Roger, when I read that sentence about the chins I was just like
: |

[Edited on 04-07-09 by uchiacon]

[Edited on 04-07-09 by uchiacon]




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[*] posted on 1-10-2010 at 18:15


Quote: Originally posted by uchiacon  


Roger, when I read that sentence about the chins I was just like
: |

[Edited on 04-07-09 by uchiacon]

[Edited on 04-07-09 by uchiacon]


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[*] posted on 1-10-2010 at 20:42


I had a bad case of contact dermatitis after cleaning something with ethyl acetate. I reccommend a cream called Acid Mantle which does miracles is clearning it up. Before I found that cream I had a chronic eczema on my finger for almost 2 years after the ethyl acetate exposure triggered it.
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[*] posted on 1-10-2010 at 20:54


Another thing to keep in mind is that unless you have HPLC grade solvents, your solvents will also contain impurities as they are industrially produced. Examples include:

- DCM contaminated with HCl
- EtOAc contaminated with heavier oils
- IPA contaminated with silicon oil
- etc.

No solvent is absolutely pure, just 95-99% with a certain number of 9's after the decimal place (with the price increasing proportionally).

I have had some manner of luck with my contact dermatitis/eczema with prescription corticosteroid based ointment ($$$) but these are greasy and not really effective. The human body is an incredible and odd system that can ignore stimuli one day then react to it another, and the mode of action behind sensitizers aren't fully understood either.
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[*] posted on 1-10-2010 at 20:54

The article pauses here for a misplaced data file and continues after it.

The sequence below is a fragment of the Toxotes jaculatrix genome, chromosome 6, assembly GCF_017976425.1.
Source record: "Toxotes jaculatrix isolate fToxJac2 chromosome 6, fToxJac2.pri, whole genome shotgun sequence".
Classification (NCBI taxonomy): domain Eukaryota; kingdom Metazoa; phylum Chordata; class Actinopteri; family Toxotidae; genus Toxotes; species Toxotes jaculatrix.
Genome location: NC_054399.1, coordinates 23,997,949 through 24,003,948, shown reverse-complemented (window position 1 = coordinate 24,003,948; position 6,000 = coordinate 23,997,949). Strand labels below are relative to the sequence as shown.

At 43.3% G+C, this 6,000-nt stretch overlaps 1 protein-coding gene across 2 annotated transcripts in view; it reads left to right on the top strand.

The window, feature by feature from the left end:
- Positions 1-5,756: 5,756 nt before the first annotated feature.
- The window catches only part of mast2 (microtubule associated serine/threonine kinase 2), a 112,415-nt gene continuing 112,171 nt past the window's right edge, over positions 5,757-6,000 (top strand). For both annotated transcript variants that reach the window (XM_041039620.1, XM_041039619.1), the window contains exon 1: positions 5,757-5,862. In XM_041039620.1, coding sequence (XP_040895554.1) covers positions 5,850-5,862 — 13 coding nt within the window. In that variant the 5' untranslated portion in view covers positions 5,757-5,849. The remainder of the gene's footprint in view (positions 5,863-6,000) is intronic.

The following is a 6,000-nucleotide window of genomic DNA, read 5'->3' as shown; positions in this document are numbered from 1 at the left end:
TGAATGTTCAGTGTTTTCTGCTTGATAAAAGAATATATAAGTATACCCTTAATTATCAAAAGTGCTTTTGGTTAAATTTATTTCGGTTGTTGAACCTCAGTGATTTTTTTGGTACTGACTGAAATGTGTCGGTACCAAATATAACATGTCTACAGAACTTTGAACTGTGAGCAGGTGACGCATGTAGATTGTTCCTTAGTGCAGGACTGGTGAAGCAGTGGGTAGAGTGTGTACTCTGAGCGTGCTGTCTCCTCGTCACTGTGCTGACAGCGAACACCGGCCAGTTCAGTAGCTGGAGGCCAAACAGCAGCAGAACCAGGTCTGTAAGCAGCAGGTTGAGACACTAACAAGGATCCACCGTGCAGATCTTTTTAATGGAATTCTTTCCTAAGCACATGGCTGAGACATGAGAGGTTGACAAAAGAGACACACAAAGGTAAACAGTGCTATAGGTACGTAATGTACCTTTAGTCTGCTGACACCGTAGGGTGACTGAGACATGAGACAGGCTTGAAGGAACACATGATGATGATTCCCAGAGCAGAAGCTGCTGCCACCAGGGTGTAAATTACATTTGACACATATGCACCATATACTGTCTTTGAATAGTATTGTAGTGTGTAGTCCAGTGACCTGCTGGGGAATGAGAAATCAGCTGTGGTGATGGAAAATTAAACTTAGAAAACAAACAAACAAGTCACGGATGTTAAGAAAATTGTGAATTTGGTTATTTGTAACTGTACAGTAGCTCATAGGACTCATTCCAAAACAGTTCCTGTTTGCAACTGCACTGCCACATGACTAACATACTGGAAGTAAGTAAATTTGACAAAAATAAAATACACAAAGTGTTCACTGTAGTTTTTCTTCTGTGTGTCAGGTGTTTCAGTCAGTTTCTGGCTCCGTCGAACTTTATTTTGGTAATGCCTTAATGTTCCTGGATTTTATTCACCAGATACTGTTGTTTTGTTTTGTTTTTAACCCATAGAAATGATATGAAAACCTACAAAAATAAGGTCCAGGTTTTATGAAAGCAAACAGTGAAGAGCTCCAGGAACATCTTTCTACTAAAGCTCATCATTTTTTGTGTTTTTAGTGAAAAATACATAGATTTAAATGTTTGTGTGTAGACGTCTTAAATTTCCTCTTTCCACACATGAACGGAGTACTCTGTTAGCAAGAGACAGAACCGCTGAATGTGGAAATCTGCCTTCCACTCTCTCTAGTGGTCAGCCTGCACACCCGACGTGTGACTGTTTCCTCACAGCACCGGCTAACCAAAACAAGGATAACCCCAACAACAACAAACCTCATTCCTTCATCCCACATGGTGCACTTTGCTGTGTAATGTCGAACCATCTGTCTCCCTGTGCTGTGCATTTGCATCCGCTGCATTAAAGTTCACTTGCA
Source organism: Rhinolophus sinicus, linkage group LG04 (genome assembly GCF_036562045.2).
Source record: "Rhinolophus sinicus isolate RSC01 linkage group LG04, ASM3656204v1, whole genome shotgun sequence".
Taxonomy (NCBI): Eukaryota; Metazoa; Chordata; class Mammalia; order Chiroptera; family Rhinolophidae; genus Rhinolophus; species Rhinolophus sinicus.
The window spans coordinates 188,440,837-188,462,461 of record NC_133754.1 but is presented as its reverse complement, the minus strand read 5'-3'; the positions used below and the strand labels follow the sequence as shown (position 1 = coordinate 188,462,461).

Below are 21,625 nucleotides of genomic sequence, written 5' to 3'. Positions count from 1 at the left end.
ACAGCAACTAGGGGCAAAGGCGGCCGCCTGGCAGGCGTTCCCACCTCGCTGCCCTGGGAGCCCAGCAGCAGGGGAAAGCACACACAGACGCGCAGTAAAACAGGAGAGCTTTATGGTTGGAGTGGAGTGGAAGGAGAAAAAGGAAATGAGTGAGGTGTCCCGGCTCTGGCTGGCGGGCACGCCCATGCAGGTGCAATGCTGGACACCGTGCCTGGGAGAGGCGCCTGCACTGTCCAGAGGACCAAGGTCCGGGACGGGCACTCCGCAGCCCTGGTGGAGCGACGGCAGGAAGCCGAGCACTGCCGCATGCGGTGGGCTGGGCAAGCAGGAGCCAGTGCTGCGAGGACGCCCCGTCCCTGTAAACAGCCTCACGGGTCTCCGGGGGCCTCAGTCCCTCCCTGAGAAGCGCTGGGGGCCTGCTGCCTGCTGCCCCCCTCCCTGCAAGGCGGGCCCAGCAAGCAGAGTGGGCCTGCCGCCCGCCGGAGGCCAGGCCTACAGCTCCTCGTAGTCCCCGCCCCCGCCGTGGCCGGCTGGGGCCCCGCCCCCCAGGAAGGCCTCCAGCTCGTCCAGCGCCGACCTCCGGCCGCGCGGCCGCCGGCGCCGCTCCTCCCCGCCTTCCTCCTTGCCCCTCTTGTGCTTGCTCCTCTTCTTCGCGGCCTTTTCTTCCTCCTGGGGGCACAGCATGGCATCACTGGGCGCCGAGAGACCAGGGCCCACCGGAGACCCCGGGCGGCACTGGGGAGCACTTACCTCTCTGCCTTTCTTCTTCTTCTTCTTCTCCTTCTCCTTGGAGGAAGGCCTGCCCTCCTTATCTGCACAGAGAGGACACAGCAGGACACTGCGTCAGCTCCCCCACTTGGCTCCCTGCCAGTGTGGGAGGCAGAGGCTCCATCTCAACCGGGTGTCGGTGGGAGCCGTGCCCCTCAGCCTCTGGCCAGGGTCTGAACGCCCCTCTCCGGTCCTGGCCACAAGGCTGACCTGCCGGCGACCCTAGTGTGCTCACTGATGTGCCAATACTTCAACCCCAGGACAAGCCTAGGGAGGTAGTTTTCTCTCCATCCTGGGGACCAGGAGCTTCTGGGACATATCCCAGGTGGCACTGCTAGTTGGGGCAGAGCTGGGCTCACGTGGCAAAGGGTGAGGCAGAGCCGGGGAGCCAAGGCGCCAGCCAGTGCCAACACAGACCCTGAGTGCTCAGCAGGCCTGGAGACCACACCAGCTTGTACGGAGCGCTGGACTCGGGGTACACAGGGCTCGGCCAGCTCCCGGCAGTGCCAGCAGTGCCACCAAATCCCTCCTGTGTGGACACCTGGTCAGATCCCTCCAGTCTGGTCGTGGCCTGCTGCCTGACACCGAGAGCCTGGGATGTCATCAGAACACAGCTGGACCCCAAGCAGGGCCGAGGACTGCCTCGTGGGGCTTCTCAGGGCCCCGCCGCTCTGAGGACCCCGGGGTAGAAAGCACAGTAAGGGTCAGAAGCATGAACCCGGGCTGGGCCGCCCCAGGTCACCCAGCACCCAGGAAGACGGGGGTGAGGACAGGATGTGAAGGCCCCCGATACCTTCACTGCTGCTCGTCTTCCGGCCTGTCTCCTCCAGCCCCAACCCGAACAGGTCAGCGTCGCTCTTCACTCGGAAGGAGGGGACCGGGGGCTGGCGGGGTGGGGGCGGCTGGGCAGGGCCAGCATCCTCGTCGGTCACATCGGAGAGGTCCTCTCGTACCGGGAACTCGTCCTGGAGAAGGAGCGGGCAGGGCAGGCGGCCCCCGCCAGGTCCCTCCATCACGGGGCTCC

It could be psoriasis (which I deal with). Is it symmetrical, e.g. on both arms or legs? Do you see small pits in your fingernails? Developing unusually sore or stiff joints?

If these are true, it is likely psoriasis, which appears (to me) to be an autoimmune disease--an allergy to self. I have successfully treated mine with Kenalog (triamcinolone diacetonide), a level 4 steroid. Because resistance develops quickly, requiring the use of more powerful steroids, I would recommend starting with level 4, rather than going straight to a level 7 or 8 with betamethasone (room to "grow"). Once betamethasone fails, that's pretty much it for topicals.

ALSO: with steroid creams, wash your hands after applying them--if you don't, your skin will thin, and crack (or things can just poke through it). Ugh.

Cheers,

O3




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[*] posted on 2-10-2010 at 15:16


Quote: Originally posted by uchiacon  
Hey guys,

I've got this nasty bout of contact dermatitis I have acquired in the last year. My mum, being a nurse, thinks it is due to the chemicals I have come in contact with in my laboratory. She thinks it has caused some kind of allergic hypersensitivity to things I could would come in contact with that would now cause rashes.


---------
Contact dermatits Piffle! Google multiple chemical sensitivity, or start with
Wiki-P.

http://en.wikipedia.org/wiki/Multiple_chemical_sensitivity

[Edited on 2-10-2010 by The WiZard is In]
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madscientist
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[*] posted on 2-10-2010 at 15:35


Try hydrocortisone cream. Ones with oatmeal seem to be particularly effective for bug bites, itching, burning, skin irritation, etc.

I had some problems myself at one point. Turned out it was my obsessive hand washing that was the culprit, ironically. My skin would flare up red and appear to be cracking, and burn like nothing else. Then, an hour or so later, it would just vanish, with no sign it had ever happened.